·
Registered
Joined
·
10 Posts
Discussion Starter · #5 ·
Thanks for your opinion!! Have you ever heard of beabulls? (Beagle/bulldog mix) supposedly, if you get a pup who is 75% or more bulldog and less beagle, you essentially get a bulldog in terms of looks and overall temperament, but cancel out most of the health problems of bulldogs due to the beagle aspect. I did alot of research on those too...but it's proven hard to find what seems like a reputable breeder, as most I've come across seem more like puppy Mills...
 

·
Registered
Joined
·
5,840 Posts
Thanks for your opinion!! Have you ever heard of beabulls? (Beagle/bulldog mix) supposedly, if you get a pup who is 75% or more bulldog and less beagle, you essentially get a bulldog in terms of looks and overall temperament, but cancel out most of the health problems of bulldogs due to the beagle aspect. I did alot of research on those too...but it's proven hard to find what seems like a reputable breeder, as most I've come across seem more like puppy Mills...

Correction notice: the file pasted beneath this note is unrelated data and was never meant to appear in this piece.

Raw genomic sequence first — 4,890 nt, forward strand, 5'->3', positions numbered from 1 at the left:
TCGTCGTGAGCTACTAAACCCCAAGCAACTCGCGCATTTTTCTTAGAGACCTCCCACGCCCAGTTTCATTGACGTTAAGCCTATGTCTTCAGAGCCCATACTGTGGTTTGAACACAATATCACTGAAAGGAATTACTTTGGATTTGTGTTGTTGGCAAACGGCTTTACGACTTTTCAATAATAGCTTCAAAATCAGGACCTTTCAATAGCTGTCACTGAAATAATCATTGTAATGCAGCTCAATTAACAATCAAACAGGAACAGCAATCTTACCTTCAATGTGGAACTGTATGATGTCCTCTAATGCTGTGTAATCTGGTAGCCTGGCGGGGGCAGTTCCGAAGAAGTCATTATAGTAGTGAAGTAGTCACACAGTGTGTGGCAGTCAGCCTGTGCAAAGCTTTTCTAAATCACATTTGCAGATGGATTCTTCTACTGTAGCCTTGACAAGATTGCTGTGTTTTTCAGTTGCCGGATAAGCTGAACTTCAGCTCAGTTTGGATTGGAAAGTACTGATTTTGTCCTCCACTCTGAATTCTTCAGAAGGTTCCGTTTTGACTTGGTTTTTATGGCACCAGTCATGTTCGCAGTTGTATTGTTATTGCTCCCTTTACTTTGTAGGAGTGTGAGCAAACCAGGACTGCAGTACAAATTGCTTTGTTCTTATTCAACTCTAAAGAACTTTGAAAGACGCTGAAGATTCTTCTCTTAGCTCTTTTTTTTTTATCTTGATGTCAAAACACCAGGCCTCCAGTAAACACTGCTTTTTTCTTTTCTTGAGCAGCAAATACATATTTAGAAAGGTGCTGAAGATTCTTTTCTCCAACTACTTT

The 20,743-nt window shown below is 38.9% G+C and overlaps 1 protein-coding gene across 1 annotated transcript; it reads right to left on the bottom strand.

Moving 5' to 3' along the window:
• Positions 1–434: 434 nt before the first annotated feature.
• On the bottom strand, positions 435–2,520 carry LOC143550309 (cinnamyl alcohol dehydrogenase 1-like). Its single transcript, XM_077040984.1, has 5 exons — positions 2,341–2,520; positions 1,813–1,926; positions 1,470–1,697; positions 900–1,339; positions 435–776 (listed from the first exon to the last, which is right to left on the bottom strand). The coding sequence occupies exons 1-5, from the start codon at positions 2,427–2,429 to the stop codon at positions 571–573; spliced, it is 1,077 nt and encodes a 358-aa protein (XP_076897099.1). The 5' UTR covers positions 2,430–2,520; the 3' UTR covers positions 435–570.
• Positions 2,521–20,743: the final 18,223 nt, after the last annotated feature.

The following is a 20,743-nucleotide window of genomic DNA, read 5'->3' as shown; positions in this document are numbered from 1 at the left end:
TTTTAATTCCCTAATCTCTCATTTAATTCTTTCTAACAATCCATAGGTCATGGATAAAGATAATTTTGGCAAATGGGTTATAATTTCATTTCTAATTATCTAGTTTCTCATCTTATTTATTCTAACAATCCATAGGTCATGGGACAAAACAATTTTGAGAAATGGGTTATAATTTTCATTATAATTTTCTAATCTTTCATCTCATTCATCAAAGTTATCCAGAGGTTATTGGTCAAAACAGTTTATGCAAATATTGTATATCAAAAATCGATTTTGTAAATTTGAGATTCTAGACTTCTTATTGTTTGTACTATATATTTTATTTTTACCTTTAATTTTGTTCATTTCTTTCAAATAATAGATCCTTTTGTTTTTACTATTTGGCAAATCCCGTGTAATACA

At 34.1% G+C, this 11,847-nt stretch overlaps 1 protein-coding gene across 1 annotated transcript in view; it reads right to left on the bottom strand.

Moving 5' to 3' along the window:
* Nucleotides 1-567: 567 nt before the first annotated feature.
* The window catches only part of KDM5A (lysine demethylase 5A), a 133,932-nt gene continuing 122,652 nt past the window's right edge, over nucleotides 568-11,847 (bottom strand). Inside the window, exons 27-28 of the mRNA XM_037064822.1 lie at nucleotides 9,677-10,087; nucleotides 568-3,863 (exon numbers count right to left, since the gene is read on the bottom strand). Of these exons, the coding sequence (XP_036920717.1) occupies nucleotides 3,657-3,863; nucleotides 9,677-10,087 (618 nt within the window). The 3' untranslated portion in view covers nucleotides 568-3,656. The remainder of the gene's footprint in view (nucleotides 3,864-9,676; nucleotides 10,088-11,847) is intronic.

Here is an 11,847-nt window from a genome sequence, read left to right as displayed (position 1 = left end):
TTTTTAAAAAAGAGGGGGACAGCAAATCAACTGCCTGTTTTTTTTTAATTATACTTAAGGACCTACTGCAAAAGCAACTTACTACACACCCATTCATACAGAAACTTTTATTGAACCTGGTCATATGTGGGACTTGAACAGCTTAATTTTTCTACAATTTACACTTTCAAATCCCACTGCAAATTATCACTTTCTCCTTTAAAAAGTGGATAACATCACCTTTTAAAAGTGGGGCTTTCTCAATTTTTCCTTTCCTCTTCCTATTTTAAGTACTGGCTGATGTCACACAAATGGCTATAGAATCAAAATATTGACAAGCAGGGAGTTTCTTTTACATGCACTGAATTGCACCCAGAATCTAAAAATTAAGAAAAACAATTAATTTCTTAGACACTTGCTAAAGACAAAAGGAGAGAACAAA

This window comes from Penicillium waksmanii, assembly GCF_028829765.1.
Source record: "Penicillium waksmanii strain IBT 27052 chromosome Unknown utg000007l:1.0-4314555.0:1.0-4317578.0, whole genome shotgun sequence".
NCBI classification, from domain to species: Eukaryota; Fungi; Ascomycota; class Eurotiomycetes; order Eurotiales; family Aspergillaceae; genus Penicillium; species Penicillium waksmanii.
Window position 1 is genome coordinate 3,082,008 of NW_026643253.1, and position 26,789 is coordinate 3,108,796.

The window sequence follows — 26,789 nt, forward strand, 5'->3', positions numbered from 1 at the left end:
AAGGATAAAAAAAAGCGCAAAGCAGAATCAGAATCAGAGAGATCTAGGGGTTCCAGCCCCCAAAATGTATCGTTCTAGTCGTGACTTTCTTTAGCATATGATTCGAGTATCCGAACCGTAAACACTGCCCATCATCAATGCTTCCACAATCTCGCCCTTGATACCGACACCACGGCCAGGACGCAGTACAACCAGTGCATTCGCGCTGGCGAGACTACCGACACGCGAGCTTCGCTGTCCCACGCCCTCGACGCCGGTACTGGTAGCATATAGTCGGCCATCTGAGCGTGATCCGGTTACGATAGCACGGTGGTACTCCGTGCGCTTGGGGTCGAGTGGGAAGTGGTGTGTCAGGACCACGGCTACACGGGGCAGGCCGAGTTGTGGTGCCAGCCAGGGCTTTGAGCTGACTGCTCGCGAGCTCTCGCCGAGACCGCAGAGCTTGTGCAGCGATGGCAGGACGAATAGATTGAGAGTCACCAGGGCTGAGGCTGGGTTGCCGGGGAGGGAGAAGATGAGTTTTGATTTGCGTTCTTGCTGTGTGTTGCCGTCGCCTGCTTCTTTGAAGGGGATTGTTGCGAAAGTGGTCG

That's unfortunately the trend with a lot of mixes like that or designer breeds. They're bred more for the cute name and the money, since labradoodles and other doodles and poos will sell for $500-$2000.

There are ethical breeders that outcross...Basically introducing a similar, over all healthier breed into their line to widen the gene pool. The best example I can think of are with dalmations. There are people that have bred English pointer into their dal lines, then back crossed those with dalmations. I honestly do think it's what likely needs to happen with the English Bulldog if anybody wants to save the breed and fix it.

Just be careful. It sounds like you are really doing your research, which is great. If you do try to find a breeder that is outcrossing, make sure that they health test. Outcrossing can help reduce a lot of genetic diseases that are the result of a limited gene pool. But they don't eliminate a lot of congenital diseases like hip displaysia, epilepsy, skin sensitivities, elbow displaysia, etc. Outcrossing has to be done pretty carefully with a lot of screening and testing. You don't want to breed two dogs with hip displaysia together no matter what the breed is. And if you breed a breed prone to mast cell tumors with another breed that is prone to mast cell tumors, you're not really doing either breed a favor lol.